Background Traumatic brain injury (TBI) is an important cause of injury-related hospitalisation, disability and death worldwide, and is of particular concern in the older population where an acute insult to the brain can end independent living.
Aim To examine trends in hospitalisations for TBI in adults aged 65 years and over, in New South Wales, Australia.
Methods TBI cases from 1998 to 2011 were identified from hospitalisation data for all public and private hospitals in NSW. Age-standardised admission rates were calculated. Negative binomial regression modelling was used to examine trends over time.
Results There were 12 564 hospitalisations for TBI over the 13 year study period. Hospitalisation rates increased by 7.2% (95% CI 6.4 to 8.0, p<0.0001) per year from 19.3/100 000 to 72.2/100 000. One third of all hospitalisations were for adults aged 85 years and over. Traumatic subdural haemorrhage (42.9%), concussive injury (24.1%) and traumatic subarachnoid haemorrhage (12.7%) were the most common type of injury. Falls were the most common cause of TBI (82.9%). Rates of fall-related TBI increased by 8.4% (95% CI 7.5 to 9.3, p<0.001) per year, whilst non-fall related TBI increased by 2.1% (95% CI 0.9 to 3.3, p<0.0001) per year. 13% of hospitalisations resulted in death, and the majority occurred in those who sustained a traumatic subdural haemorrhage.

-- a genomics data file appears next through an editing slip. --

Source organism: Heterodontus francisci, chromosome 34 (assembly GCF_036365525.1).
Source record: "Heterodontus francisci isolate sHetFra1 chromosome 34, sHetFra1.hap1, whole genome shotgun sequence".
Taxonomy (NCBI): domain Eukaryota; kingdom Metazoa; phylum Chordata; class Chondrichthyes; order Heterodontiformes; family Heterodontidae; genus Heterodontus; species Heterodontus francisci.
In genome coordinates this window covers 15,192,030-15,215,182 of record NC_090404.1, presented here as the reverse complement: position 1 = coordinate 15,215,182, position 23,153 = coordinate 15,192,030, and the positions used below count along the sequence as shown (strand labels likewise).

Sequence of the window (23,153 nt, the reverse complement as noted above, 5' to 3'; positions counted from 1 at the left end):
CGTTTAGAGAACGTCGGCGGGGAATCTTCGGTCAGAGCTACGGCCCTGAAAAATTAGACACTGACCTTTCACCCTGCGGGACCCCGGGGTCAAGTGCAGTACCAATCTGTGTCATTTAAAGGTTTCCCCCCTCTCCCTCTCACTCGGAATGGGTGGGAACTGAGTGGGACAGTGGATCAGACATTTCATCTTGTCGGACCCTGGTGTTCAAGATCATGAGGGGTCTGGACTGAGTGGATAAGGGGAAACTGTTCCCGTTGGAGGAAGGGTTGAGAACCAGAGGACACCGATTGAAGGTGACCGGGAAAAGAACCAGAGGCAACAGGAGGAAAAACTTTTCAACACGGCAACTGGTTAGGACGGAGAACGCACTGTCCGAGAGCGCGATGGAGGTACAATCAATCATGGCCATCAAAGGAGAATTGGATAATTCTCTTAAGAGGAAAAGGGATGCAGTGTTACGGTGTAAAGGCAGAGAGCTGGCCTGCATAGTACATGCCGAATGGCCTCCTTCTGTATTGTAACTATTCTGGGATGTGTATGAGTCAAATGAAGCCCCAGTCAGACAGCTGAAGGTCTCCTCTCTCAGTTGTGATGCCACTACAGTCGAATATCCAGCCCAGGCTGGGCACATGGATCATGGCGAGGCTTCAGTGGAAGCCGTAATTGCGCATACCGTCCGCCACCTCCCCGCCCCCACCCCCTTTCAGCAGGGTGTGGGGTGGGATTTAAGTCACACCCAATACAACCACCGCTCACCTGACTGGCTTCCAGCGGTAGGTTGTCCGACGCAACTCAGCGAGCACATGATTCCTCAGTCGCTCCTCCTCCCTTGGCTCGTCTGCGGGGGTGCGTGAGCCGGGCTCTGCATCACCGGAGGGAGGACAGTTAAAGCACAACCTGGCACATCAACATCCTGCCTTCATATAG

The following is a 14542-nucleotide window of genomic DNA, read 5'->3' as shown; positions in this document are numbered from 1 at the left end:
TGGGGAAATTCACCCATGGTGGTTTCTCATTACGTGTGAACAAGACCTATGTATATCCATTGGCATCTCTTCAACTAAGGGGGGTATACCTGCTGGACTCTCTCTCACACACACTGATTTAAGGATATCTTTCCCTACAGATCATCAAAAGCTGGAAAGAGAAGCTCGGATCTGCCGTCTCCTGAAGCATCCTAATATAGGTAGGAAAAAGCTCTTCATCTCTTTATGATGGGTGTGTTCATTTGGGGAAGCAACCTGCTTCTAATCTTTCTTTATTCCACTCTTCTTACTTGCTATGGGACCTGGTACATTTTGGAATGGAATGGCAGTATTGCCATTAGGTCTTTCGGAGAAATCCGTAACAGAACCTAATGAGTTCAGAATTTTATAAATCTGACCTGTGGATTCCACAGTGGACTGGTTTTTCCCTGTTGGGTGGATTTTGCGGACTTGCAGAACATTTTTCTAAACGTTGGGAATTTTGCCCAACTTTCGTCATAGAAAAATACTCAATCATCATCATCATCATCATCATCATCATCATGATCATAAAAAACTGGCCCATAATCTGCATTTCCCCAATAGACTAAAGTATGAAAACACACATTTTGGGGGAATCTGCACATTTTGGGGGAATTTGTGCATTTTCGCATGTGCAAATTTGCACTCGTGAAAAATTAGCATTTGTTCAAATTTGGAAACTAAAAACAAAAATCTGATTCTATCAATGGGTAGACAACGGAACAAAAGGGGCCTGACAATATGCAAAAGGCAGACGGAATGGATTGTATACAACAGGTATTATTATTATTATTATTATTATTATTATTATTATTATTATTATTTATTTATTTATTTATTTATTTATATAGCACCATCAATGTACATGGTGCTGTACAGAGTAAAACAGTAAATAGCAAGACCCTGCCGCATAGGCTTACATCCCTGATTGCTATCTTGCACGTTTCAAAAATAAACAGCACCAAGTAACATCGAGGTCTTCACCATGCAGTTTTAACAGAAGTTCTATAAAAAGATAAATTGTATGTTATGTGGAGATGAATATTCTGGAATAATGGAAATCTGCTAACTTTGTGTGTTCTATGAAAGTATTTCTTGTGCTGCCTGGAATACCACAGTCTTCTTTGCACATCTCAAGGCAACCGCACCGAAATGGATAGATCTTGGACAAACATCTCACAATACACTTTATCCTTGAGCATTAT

Significance The dramatic increase in hospitalised TBI is being predominantly driven by falls in the oldest old, resulting in intracranial haemorrhages. The cause for this is uncertain but may relate to the increasing use of anticoagulant therapies. More research is required to better understand the observed patterns.
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